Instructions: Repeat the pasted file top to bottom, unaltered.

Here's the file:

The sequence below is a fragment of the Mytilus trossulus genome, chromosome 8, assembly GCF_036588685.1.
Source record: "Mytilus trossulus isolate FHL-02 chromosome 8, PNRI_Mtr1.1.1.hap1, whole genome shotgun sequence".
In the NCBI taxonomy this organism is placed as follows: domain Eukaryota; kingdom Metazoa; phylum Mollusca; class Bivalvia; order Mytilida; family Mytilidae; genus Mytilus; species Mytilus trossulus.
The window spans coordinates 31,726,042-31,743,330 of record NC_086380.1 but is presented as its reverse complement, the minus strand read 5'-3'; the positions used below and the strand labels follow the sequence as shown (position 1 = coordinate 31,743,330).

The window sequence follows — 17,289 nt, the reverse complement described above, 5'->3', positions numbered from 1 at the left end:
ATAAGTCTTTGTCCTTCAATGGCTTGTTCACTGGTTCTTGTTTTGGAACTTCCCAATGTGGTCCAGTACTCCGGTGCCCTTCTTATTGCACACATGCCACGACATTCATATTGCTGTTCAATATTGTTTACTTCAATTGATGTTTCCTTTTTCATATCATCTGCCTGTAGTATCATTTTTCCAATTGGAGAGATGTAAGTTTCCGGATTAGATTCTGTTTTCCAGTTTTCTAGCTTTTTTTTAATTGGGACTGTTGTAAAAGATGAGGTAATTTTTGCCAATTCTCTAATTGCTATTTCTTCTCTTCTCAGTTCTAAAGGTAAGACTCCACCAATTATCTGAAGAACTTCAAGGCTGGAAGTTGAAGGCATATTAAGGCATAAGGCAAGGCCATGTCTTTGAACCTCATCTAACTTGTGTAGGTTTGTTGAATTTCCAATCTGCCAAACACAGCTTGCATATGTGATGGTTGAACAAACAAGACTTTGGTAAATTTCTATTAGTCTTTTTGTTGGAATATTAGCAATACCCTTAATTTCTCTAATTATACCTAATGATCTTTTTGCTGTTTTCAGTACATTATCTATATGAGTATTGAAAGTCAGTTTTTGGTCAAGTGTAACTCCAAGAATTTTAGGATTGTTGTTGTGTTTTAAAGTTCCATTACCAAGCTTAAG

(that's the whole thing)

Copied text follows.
The sequence below is a fragment of the Mytilus trossulus genome, chromosome 8, assembly GCF_036588685.1.
Source record: "Mytilus trossulus isolate FHL-02 chromosome 8, PNRI_Mtr1.1.1.hap1, whole genome shotgun sequence".
In the NCBI taxonomy this organism is placed as follows: domain Eukaryota; kingdom Metazoa; phylum Mollusca; class Bivalvia; order Mytilida; family Mytilidae; genus Mytilus; species Mytilus trossulus.
The window spans coordinates 31,726,042-31,743,330 of record NC_086380.1 but is presented as its reverse complement, the minus strand read 5'-3'; the positions used below and the strand labels follow the sequence as shown (position 1 = coordinate 31,743,330).

The window sequence follows — 17,289 nt, the reverse complement described above, 5'->3', positions numbered from 1 at the left end:
ATAAGTCTTTGTCCTTCAATGGCTTGTTCACTGGTTCTTGTTTTGGAACTTCCCAATGTGGTCCAGTACTCCGGTGCCCTTCTTATTGCACACATGCCACGACATTCATATTGCTGTTCAATATTGTTTACTTCAATTGATGTTTCCTTTTTCATATCATCTGCCTGTAGTATCATTTTTCCAATTGGAGAGATGTAAGTTTCCGGATTAGATTCTGTTTTCCAGTTTTCTAGCTTTTTTTTAATTGGGACTGTTGTAAAAGATGAGGTAATTTTTGCCAATTCTCTAATTGCTATTTCTTCTCTTCTCAGTTCTAAAGGTAAGACTCCACCAATTATCTGAAGAACTTCAAGGCTGGAAGTTGAAGGCATATTAAGGCATAAGGCAAGGCCATGTCTTTGAACCTCATCTAACTTGTGTAGGTTTGTTGAATTTCCAATCTGCCAAACACAGCTTGCATATGTGATGGTTGAACAAACAAGACTTTGGTAAATTTCTATTAGTCTTTTTGTTGGAATATTAGCAATACCCTTAATTTCTCTAATTATACCTAATGATCTTTTTGCTGTTTTCAGTACATTATCTATATGAGTATTGAAAGTCAGTTTTTGGTCAAGTGTAACTCCAAGAATTTTAGGATTGTTGTTGTGTTTTAAAGTTCCATTACCAAGCTTAAG